Polish government faces second confidence vote over bugging scandal
July 11, 2014
PM Donald Tusk, Foreign Minister Radoslaw Sikorski and Internal Affairs Minister Bartlomiej Sienkiewicz
Polish MPs will vote on the motions for a constructive vote of no-confidence against the government and for the dismissal of Internal Affairs Minister Bartlomiej Sienkiewicz on Friday, following the tape scandal.
At issue is Poland's wire-tapping affair which has in recent weeks dominated the political discourse. Illegal recordings, obtained and published by Wprost weekly magazine, include conversations between Poland's top government & non-government officials and businesspeople.
In the most controversial recording so far released, central bank president Marek Belka and Internal Affairs Minister Bartlomiej Sienkiewicz discussed potential terms for the central bank help the government finance the budget if the economy didn't appear on track to pick up in time to keep opposition party PiS from an election victory.
The no confidence motions were put forward in parliament by the main opposition conservative Law and Justice (PiS) party calling on the government to step down.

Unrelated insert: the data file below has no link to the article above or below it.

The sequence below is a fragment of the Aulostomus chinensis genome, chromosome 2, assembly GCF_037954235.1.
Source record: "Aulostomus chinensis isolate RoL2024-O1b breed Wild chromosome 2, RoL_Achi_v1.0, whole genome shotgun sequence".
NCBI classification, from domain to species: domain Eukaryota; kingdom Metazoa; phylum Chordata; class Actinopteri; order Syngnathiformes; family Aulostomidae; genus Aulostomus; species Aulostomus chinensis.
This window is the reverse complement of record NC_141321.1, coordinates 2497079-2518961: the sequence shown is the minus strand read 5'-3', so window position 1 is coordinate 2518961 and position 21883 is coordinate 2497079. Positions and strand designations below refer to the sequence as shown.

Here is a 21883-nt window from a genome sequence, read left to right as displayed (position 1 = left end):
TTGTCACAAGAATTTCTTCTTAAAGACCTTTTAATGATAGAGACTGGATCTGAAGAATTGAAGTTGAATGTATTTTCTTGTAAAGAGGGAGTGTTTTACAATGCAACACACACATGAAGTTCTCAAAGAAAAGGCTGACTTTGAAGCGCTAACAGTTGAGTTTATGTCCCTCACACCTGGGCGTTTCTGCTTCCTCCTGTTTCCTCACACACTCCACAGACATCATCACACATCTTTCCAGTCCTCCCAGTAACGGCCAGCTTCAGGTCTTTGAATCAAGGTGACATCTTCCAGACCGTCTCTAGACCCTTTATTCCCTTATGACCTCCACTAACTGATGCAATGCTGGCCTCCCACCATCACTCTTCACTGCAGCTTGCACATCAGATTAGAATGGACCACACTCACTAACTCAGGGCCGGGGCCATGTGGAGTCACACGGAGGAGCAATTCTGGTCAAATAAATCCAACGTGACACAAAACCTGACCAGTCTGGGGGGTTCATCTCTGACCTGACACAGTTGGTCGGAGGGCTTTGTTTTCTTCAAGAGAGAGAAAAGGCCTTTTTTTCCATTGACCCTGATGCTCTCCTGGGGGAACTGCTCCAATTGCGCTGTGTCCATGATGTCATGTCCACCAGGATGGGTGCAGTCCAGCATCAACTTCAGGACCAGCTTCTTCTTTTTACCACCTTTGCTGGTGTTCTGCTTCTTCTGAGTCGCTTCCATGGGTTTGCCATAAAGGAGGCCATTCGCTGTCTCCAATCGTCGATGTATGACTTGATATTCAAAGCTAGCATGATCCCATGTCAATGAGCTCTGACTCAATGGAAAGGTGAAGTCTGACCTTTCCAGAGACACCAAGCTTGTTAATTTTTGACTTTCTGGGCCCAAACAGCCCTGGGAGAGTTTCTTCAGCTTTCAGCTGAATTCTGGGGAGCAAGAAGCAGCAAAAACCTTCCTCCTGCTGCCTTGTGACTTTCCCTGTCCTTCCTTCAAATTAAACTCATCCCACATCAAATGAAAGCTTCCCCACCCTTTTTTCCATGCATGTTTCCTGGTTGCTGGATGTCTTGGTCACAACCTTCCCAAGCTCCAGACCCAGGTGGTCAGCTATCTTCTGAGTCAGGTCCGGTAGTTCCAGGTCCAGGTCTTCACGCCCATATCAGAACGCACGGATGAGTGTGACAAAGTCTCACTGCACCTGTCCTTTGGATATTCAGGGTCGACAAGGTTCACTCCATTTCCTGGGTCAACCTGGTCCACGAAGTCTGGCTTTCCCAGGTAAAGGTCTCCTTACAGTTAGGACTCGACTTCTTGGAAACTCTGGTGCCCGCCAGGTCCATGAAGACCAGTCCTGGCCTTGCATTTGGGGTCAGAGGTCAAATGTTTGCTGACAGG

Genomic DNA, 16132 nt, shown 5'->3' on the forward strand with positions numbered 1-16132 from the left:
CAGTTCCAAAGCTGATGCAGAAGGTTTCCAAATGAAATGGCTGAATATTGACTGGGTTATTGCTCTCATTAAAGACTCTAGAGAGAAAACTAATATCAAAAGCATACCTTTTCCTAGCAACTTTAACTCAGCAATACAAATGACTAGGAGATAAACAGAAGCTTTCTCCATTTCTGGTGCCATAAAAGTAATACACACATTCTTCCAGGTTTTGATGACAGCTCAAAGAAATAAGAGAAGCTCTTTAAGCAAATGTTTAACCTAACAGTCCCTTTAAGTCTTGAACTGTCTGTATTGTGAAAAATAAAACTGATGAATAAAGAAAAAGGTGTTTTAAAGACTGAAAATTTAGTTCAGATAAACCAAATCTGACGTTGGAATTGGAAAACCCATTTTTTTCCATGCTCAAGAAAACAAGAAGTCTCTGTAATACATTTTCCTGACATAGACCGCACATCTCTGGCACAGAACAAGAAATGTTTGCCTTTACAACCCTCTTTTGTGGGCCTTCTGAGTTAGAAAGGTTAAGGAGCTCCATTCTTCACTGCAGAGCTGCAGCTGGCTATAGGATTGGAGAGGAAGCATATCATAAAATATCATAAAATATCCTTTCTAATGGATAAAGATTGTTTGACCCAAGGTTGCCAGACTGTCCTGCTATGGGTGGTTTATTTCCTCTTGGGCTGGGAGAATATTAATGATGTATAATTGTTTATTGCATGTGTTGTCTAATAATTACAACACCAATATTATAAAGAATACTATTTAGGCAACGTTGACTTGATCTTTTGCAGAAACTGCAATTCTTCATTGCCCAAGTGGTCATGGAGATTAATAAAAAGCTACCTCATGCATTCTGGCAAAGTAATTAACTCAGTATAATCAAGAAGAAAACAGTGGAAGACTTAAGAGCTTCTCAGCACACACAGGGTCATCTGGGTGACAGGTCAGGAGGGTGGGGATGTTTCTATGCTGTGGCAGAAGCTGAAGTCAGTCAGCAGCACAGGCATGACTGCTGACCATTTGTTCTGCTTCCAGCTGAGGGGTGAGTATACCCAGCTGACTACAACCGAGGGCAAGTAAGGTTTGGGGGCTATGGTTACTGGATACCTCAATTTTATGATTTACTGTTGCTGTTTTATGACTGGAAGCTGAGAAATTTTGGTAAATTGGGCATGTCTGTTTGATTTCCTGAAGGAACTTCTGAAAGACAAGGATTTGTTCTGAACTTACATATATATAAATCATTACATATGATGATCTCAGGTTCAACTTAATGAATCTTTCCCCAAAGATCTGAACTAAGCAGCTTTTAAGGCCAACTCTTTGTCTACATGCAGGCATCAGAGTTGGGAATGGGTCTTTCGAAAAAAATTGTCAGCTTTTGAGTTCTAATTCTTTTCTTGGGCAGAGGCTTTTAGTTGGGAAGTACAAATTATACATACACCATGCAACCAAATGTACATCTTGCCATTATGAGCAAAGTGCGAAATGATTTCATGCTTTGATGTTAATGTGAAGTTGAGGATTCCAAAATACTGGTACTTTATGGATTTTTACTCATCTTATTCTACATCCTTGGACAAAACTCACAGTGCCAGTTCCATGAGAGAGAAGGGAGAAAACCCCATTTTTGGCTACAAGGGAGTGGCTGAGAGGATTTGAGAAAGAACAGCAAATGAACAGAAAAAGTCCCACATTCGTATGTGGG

While the former motion is sure to fail, likely supported only by the right-wing opposition parties, the latter will require the governing coalition to close ranks in the face of entire parliamentary opposition united in an effort to sack the embattled minister.
PM Donald Tusk, leader of the ruling Civic Platform (PO) party, faced his rival Jaroslaw Kaczynski, leader of PiS, during a parliamentary debate on a vote of no-confidence against the government on Wednesday in the first direct clash after the wire-tapping scandal outbreak. Kaczynski, who spoke first, presented a scolding review of the ruling coalition's seven years in power, category by category, criticizing both internal and foreign policy. PiS leader focused mostly on social issues in his criticism of Tusk's government. He criticized bad allocation of funds on healthcare and the government's housing policy, complained about future pensions amounting to just 32% of the last salary, and noted that 1.8 million Poles were welfare beneficiaries. Kaczynski's criticism also touched upon "stagnant" economic growth in Poland, poor farming policy and lack of necessary vocational reforms in the education system.
Tusk addressed each of the charges, accusing Kaczynski of lies and lust for power, while also calling him a coward for supporting a "technical" PM candidate instead of showing readiness to take the responsibility himself. He also reminded his rival corruption and wire-tapping scandals during PiS's term in government.
Polish PM Donald Tusk had already secured a vote of confidence he called himself on June 25.
Left-wing opposition parties Democratic Left Alliance (SLD) and Your Movement are planning further motions for the vote of no-confidence against Foreign Minister Radoslaw Sikorski and their own constructive vote of no-confidence against the government.